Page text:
What's up with Bihar's senior policemen? The state's top cops are finding fulfilment in a bizarre variety of ways—one runs a temple, another is planning to teach computers and English to underprivileged children and yet another coaches IIT aspirants. There's also a singer in the ranks, another is a Supreme Court lawyer.
They don't say whether the problem is political interference, overwhelming crime, or even lack of anything meaningful to do. Given all this, maybe it's not surprising that a senior police officer has actually gone and asked the state to officially declare him mad.
The elite Special Protection Group SPG still remembers Rituraj's sharp-shooting skills from his 1990-95 spell with them. Today, the DIG (BMP), Muzaffarpur, wants to take voluntary retirement as he and his computer-savvy south Indian wife want to open a full-time Rameshwari Memorial Trust in Bihar's Nalanda district. He plans to teach English to the poor and unemployed youth and make them computer-literate at affordable prices. "I now want to serve the needy full-time," he says.
In the last Lok Sabha polls, when Laloo Yadav was pitted against the then Union Minister Rajiv Pratap Rudy in Chapra, the Election Commissioner, ignoring a list of names sent to him by the government, had insisted on Ajit Joy's posting to Chapra as sp. Now, Joy is looking beyond the civil services. While an sp in Giridih (now in Jharkhand), he went to Harvard Law School to study law and got himself an llm degree. Now an sp in the state's vigilance department, he's taken six month's leave to practice law at the Supreme Court.
In the violence-ridden West Champaran district, residents still recall how Abhyanand had the gangsters on the run when he was their sp in the '80s. Today, the IG (economic offences) is better known as "IIT-Sir" than as the IG He teaches physics at a tutorial centre that selects 30 bright but underprivileged students a year and coaches them for the demanding IIT entrance exam—free. The strike rate is phenomenal—40 of the last two batches made it to an IIT.
Meanwhile, Rajiv Ranjan Verma, IG CID (weaker sections), of the 1978 batch, is busy every holiday with the Red Swastik Society. Verma, who focuses on health and education, gets funds from donor agencies to meet the cost of artificial limbs and tricycles for the handicapped and study materials for poor students and health camps in remote villages.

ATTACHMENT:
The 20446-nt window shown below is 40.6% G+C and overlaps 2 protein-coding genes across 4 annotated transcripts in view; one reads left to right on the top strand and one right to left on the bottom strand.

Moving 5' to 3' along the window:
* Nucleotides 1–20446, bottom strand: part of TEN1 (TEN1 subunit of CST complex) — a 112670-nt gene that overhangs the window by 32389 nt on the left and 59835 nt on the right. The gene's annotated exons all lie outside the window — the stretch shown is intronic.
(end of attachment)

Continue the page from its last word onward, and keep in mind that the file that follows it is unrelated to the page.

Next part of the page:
Arvind Pandey, Commandant, BMP 10, in Patna, loves singing and was good enough to get a contract from Mumbai's Venus Cassettes label. His group: his two daughters and himself, specialising in Kajri, Chaiti and devotional songs. "IPS is my profession, while singing is a passion," he says.
The Bihar policeman's extra-curricular interests probably began with Kishore Kunal. After hounding Patna's criminals in the '70s, he became a Sanskrit scholar and later became the vice-chancellor of Bihar's Sanskrit University. Though from the Gujarat cadre, he served in Bihar and also helped set up the Mahavir temple in Patna.
The trend seems to have accelerated in the last 14 years, which has also seen the rule of the RJD government in Bihar. It may just be a case of seeking a better life for one's family. Another scourge of Patna's crooks—Ajay Kumar—quit the service in 1996, added a business degree to his MBBS from JIPMER in Pondicherry, and joined Tisco. Today, he's the ceo of the American Heart Institute in Mumbai.
But it may be something else. Ajay Kumar Verma, DIG (crime records bureau) and an old hand at busting scams, wants the state to officially declare him mad, so that no law can keep him from speaking the truth. As he states in his letters to the Director General of Police, "IPS cadre rules are being violated while posting the 'chosen few' to 'lucrative posts', while 'honest' and 'upright' officers have been serving in non-cadre posts for years." It's not an approach that wins him many friends in officialdom, but he's still grateful to the government for giving him full salary for no work.